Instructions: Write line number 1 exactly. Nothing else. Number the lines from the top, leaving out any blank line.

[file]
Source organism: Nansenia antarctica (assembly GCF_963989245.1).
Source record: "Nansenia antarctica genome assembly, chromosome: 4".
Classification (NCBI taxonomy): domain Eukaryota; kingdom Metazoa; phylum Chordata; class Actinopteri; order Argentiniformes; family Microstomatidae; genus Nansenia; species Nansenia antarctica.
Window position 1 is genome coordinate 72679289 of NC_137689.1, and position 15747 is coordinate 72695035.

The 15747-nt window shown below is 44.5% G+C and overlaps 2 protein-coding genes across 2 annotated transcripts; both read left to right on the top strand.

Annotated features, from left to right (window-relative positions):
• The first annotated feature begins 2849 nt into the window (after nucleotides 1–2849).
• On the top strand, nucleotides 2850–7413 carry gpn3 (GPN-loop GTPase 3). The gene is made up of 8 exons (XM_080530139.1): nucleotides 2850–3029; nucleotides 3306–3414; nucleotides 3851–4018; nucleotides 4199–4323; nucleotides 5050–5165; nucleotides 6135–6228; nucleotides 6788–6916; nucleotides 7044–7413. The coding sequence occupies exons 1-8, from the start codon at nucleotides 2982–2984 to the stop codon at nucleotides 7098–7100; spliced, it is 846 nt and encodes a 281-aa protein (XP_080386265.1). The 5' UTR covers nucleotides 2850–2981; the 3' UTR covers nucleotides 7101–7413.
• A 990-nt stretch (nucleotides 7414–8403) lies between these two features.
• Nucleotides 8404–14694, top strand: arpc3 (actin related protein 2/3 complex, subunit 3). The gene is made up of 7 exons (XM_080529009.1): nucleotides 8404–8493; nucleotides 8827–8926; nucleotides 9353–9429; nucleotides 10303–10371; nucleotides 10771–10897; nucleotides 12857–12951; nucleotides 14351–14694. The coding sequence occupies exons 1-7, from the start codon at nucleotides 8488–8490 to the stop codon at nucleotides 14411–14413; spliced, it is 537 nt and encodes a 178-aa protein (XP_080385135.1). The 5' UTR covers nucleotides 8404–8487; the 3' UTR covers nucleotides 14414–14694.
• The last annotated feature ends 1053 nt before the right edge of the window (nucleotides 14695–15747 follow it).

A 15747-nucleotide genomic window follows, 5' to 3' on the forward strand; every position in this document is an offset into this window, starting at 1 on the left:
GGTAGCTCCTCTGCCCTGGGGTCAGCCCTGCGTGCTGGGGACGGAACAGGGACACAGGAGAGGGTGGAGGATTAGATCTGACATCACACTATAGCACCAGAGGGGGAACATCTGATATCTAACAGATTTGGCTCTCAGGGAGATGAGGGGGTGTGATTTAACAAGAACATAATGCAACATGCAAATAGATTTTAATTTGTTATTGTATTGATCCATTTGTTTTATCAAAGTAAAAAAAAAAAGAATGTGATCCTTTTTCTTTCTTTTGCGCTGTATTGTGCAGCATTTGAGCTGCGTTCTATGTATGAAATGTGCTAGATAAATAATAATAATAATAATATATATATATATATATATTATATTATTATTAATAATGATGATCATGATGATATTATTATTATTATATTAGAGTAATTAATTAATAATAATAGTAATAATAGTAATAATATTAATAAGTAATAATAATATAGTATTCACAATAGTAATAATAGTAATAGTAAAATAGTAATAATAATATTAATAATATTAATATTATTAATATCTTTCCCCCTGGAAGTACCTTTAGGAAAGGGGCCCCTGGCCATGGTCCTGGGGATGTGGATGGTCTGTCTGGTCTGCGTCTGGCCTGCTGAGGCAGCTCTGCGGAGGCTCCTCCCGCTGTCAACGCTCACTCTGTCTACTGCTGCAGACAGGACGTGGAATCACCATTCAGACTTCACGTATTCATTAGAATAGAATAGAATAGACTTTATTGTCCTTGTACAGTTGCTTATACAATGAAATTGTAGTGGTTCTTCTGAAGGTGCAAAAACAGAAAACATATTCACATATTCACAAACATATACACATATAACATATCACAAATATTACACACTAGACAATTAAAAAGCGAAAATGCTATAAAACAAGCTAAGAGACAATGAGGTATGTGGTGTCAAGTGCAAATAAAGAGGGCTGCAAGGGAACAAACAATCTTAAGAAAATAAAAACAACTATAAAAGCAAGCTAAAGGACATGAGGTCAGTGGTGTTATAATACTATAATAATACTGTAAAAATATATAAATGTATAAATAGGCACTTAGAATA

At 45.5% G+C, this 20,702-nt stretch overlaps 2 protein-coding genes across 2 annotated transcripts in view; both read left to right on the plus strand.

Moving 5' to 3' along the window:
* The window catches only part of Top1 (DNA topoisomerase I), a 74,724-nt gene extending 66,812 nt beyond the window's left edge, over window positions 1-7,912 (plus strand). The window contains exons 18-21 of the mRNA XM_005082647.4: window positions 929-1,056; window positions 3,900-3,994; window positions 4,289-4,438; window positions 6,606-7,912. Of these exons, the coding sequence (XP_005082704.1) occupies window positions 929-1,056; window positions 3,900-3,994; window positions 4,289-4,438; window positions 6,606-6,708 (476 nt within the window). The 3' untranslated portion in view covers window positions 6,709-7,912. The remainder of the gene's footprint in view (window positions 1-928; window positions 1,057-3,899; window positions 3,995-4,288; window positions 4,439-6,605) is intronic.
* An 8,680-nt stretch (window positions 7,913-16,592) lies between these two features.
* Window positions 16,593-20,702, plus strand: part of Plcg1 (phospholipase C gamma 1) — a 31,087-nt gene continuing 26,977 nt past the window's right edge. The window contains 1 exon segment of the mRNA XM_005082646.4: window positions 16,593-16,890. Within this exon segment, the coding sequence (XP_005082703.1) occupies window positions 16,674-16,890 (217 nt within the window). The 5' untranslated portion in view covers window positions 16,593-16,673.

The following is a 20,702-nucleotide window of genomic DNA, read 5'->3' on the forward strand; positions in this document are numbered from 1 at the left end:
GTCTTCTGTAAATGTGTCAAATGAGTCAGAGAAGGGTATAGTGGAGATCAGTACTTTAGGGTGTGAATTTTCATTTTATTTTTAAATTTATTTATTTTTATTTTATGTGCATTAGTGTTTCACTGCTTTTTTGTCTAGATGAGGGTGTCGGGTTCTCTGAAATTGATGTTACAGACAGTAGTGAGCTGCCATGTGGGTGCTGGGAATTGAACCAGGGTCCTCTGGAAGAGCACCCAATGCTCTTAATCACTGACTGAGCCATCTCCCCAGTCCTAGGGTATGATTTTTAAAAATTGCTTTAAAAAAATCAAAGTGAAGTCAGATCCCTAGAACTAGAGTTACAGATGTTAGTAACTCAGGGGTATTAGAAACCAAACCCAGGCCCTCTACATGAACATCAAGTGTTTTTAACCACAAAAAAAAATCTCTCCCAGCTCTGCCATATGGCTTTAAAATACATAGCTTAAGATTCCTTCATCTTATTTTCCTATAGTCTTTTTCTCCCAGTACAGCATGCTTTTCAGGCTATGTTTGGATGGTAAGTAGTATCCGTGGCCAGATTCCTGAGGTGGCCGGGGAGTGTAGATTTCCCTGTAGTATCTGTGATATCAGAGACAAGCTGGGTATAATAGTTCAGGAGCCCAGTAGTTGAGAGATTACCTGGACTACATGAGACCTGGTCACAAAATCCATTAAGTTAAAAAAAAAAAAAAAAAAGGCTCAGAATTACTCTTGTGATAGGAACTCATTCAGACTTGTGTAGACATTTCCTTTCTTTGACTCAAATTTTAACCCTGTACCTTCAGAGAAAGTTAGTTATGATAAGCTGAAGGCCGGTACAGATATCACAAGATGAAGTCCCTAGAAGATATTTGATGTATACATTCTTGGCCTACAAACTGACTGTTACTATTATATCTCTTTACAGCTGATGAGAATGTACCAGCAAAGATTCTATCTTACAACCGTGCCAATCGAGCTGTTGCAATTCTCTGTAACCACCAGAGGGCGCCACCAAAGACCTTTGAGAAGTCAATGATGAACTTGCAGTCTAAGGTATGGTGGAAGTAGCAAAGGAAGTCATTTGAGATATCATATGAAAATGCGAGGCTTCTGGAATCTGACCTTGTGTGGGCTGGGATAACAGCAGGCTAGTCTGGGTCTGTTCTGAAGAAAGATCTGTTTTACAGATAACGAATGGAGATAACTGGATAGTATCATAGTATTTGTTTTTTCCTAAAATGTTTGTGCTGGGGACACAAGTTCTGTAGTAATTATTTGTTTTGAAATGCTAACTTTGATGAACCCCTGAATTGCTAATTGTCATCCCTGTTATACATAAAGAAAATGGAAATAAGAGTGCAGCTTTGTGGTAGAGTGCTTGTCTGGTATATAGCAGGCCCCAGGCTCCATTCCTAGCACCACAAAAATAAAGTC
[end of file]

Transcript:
Source organism: Nansenia antarctica (assembly GCF_963989245.1).